Sharp in talks with Toppan, Dai Nippon for Sakai plant
OSAKA, Japan |
OSAKA, Japan (Reuters) - Sharp Corp, Japan's last major fabricator of liquid crystal displays for televisions, said on Tuesday it was in talks with suppliers Toppan Printing and Dai Nippon Printing to sell new shares in its main Sakai plant to spin it off.
Sharp, struggling with a glut in supply of LCDs and weak demand for televisions, further raised its overall loss forecast for the year that ended March 31 to a record net deficit of 380 billion yen ($4.8 billion), from an estimate in February for a loss of 290 billion yen.
"We recognise that our outlook was optimistic," Tetsuo Onishi, an executive managing officer at Sharp, told a news conference in Osaka.
Sharp in March agreed to issue shares worth 66.9 billion yen ($822 million) to Taiwan's Hon Hai Precision Industry in return for an 11 percent shareholding.
As part of Sharp's tie up with Hon Hai, the Taiwanese company will take a 46.48 percent stake in Japan's most advanced LCD plant, while Sharp said its stake at the LCD production subsidiary will be reduced to less than 40 percent.
Sony Corp, which holds a 7 percent stake Sakai, said in March it had no plans to raise its holding, ending an earlier tentative agreement to invest more.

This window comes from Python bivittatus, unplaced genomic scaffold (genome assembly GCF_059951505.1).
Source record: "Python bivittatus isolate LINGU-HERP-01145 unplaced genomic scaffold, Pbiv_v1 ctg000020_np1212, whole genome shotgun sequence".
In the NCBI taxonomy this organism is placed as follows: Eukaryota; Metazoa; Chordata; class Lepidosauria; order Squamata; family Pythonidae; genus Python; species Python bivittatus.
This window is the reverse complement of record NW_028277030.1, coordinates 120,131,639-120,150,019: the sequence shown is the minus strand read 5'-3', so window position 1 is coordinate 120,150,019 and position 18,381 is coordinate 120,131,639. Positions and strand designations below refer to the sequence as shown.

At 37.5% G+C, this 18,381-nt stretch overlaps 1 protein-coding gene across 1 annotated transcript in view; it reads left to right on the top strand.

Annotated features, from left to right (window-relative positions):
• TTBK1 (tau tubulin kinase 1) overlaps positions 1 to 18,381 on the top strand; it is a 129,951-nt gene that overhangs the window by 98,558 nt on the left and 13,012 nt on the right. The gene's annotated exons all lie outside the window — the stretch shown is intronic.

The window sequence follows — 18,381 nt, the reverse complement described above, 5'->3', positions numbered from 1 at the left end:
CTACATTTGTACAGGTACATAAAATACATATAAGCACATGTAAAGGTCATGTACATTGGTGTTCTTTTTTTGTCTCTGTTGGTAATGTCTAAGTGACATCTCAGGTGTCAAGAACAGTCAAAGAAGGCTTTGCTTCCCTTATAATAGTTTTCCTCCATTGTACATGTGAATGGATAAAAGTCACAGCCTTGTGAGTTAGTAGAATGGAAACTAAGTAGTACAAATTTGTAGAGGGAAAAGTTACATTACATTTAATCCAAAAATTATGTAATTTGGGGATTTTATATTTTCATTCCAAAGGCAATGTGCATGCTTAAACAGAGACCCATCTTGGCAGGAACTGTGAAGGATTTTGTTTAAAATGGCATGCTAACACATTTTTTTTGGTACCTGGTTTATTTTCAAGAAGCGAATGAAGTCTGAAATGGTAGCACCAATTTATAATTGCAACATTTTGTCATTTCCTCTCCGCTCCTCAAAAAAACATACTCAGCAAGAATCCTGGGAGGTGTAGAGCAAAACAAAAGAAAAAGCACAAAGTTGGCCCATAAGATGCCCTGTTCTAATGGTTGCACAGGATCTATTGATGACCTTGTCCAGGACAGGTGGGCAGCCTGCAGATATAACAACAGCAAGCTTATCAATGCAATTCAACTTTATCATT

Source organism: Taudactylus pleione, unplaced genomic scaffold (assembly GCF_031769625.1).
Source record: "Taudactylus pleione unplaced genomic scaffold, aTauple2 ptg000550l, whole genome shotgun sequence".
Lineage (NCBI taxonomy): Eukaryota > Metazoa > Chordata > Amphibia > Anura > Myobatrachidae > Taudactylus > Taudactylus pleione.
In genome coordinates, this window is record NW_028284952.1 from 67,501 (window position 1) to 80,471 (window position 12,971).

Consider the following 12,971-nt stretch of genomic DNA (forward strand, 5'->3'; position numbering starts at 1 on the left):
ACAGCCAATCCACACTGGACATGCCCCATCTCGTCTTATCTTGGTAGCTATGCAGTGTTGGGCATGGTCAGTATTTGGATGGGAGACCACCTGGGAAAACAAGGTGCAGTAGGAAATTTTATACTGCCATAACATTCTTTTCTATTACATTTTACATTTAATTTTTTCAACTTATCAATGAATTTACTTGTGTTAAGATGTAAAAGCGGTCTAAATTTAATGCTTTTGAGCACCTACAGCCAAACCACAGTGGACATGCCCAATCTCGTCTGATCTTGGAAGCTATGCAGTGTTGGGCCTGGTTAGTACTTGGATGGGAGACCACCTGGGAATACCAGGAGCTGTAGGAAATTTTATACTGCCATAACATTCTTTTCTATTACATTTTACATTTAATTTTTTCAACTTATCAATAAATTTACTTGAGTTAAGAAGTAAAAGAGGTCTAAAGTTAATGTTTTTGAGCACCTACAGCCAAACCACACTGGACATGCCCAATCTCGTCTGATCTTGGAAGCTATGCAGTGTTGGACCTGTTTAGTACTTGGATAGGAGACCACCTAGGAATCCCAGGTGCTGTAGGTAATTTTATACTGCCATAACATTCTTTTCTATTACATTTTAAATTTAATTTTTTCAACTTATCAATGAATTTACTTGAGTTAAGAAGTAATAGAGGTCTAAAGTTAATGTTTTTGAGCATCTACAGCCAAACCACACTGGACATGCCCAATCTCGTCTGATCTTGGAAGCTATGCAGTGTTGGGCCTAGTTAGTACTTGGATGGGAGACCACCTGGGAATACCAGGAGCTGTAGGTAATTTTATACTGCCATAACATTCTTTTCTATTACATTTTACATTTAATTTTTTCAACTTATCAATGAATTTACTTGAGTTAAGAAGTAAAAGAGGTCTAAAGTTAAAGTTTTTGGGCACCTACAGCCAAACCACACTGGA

Cutting its stake in the factory, which cost more than $4 billion to build but was operating below its break-even capacity, would insulate the rest of Sharp from the losses.
In the quarter ending December 31, losses from Sakai contributed to a loss of about 180 billion yen in equity at the Osaka-based firm.
At the end of the three months, Sharp's net debt-to-equity ratio was 1.03, six times the industry average and the highest among Japan's electronics firms, according to Thomson Reuters data.
After revealing its revised expectation for a record loss, Sharp last month named company veteran Takashi Okuda as president, replacing Mikio Katayama, who became chairman.
Shares of Sharp, which have declined by 17 percent since the start of the year, dipped by 4.3 percent, against the Nikkei share average that ended down 0.1 percent.
(Reporting by Reiji Murai in Tokyo and Yoshiyuki Osada in Osaka; Writing by Tim Kelly and Yoko Kubota; Editing by James Jukwey)
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